Why You Should Be in Manual Exposure Mode 99% of the Time When Photographing Birds. Period. « Arthur Morris/BIRDS AS ART

Why You Should Be in Manual Exposure Mode 99% of the Time When Photographing Birds. Period.

Your Call?

Which of today’s featured images do you like best? Please let us know why you made your choice.

Homer Late Registration Discounts

If you are interested in traveling to Homer, AK with me in FEB/MAR 2023 to photograph Bald Eagles, shoot me an e-mail for late registration discount info. Several folks are in the process of registering so do not tarry. The first IPT is looking sold out as I await the last deposit check.

What’s Up?

We had an excellent morning at Santee Lakes Preserve. There was lots of fire in the mist as the sun peeked over the hills to the east but there were only a few ducks in the right spot. As the morning went on, we had lots of chances on Ring-necked and Wood Ducks and about ten Cinnamon Teal, the most I have ever seen at this location. The eight zillion coots were a problem as they made it difficult to isolate single birds in the still water. We returned to Santee for our afternoon session and enjoyed more of the same. We ended with a session on how to create 1/4 second blurs of a large groups of feeding ducks.

Today is Sunday 22 January 2023, Day 4 of the 3rd San Diego IPT. The forecast for the morning is for clear and sunny with a slight breeze from the east. We will be returning to the spot where we did so well on Friday past. This blog post took about an hour to prepare (including the time spent on the two image optimizations) and makes two hundred ninety-nine days in a row with a new, educational post. Wherever you are and whatever you are doing, I hope that you too have a great day.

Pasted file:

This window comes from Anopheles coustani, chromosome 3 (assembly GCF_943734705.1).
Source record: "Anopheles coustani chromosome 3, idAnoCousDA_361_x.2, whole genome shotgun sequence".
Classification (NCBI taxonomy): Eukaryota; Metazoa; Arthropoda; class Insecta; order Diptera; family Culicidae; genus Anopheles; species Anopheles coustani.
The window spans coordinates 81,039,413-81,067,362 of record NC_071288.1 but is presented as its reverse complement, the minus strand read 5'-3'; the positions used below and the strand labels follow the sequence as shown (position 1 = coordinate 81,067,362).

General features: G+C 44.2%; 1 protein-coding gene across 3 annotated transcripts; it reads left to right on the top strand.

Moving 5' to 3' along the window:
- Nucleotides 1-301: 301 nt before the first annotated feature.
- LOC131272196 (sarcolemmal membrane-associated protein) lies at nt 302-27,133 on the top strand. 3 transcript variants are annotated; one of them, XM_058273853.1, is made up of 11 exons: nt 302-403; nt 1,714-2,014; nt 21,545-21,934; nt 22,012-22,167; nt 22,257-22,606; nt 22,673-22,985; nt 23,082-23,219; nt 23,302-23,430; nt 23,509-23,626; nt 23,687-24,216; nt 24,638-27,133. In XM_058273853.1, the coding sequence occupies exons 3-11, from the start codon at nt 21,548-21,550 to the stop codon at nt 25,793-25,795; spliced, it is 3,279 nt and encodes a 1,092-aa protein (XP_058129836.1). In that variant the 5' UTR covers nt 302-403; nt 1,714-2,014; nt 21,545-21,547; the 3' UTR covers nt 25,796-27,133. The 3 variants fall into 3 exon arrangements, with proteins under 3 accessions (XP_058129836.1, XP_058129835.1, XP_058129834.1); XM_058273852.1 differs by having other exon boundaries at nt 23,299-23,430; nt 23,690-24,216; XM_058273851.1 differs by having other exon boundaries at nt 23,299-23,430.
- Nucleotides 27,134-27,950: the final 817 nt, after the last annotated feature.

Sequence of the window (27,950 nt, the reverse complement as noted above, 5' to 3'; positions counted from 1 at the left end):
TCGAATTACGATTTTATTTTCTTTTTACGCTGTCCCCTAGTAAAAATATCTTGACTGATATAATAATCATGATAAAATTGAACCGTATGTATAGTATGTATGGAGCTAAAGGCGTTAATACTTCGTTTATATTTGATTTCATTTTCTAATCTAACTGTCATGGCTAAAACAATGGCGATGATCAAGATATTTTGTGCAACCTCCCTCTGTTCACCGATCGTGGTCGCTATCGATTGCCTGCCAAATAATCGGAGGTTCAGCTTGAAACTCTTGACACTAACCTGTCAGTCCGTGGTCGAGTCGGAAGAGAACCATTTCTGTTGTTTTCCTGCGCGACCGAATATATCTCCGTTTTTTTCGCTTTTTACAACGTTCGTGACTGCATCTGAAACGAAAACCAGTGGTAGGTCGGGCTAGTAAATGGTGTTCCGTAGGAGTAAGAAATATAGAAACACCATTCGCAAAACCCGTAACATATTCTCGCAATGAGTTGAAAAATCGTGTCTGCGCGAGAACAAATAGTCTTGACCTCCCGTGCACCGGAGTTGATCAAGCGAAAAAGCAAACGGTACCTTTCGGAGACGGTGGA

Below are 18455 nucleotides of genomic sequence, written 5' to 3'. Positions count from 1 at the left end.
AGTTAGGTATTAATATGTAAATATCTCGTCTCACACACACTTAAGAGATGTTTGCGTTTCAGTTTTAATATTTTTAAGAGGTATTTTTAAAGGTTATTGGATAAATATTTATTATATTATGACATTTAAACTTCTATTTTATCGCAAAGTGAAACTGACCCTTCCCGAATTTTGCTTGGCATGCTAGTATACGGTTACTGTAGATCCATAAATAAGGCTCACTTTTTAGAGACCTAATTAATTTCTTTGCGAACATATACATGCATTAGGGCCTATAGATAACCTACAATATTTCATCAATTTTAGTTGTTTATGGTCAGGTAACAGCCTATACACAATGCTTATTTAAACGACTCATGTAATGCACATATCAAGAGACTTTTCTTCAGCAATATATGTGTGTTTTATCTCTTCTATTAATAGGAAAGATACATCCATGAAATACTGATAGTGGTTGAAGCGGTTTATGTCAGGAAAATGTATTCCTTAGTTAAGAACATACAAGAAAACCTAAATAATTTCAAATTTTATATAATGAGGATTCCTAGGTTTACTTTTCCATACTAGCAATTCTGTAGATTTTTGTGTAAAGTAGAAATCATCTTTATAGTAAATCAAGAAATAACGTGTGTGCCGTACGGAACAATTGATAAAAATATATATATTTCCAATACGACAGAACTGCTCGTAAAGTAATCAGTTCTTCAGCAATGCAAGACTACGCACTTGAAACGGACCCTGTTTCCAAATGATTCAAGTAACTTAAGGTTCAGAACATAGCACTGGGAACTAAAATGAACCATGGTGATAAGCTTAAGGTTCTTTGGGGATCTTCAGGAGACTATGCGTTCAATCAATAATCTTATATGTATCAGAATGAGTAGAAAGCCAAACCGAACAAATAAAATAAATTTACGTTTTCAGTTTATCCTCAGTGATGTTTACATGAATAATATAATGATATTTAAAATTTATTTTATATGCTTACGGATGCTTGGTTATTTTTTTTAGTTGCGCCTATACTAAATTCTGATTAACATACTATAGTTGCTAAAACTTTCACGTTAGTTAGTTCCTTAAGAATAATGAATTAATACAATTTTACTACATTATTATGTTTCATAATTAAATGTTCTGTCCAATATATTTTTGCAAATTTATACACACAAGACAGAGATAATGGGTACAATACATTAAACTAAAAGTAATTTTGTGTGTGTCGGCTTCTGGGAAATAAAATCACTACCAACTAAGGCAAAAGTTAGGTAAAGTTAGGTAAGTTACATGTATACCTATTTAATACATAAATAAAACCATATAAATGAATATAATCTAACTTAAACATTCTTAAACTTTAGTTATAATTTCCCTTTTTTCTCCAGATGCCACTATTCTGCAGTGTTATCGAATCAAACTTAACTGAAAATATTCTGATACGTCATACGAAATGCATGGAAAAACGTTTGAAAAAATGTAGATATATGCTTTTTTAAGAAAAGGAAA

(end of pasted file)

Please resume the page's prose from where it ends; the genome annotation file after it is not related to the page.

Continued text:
I fly back to Florida this coming Tuesday. Please remember to use my B&H or Bedford’s affiliate programs for your new gear purchases.

There are just two spots left on the 2023 Spoonbill Boat 1-1/2 DAY MINI-IPT. See yesterday’s blog post for details.

The plan is to continue to post every day until the streak reaches one year and one day and then go back to posting every other day.

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Induro GIT 304L Tripod

Out of production for more than two years, BAA just sold its last one. The good news? We have located two more new-in-the-box tripods. They will be available for shipping at the end of January. Best to order yours now to be sure that you get one. We will not run your card until your item ships. The 304L was my go-to tripod for more than a decade. Best to grab order yours right now to avoid being disappointed.

Bedfords Amazing BAA Discount Policy

Folks who have fallen in love with Bedfords can now use the BIRDSASART coupon code at checkout to enjoy a post-purchase, 3% off-statement credit (excluding taxes and shipping charges) on orders paid with a credit card. The 3% credit will be refunded to the card you used for your purchase. Be sure, also, to check the box for free shipping to enjoy free Second Day Air Fed-Ex. This offer does not apply to purchases of Classes, Gift Cards, or to any prior purchases.

Money Saving Reminder

Many have learned that if you need a hot photo item that is out of stock at B&H and would like to enjoy getting 3% back on your credit card along with free 2nd Day Air Fed-Ex Air shipping, your best bet is to click here, place an order with Bedfords, and enter the coupon code BIRDSASART at checkout. If an item is out of stock, contact Steve Elkins via e-mail or on his cell phone at (479) 381-2592 (Central time). Be sure to mention the BIRDSASART coupon code and check the box for Free Shipping. That will automatically upgrade to free 2nd Day Air Fed-Ex. Steve has been great at getting folks the hot items that are out of stock at B&H and everywhere else. The waitlists at the big stores can be a year or longer for the hard-to-get items. Steve will surely get you your gear long before that. For the past year, he has been helping BAA Blog folks get their hands on items like the SONY a 1, the SONY 200-600 G OSS lens, the Canon EOS R5, the Canon RF 100-500mm lens, and the Nikon 500mm PF. Steve is personable, helpful, and eager to please.

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Gear Questions and Advice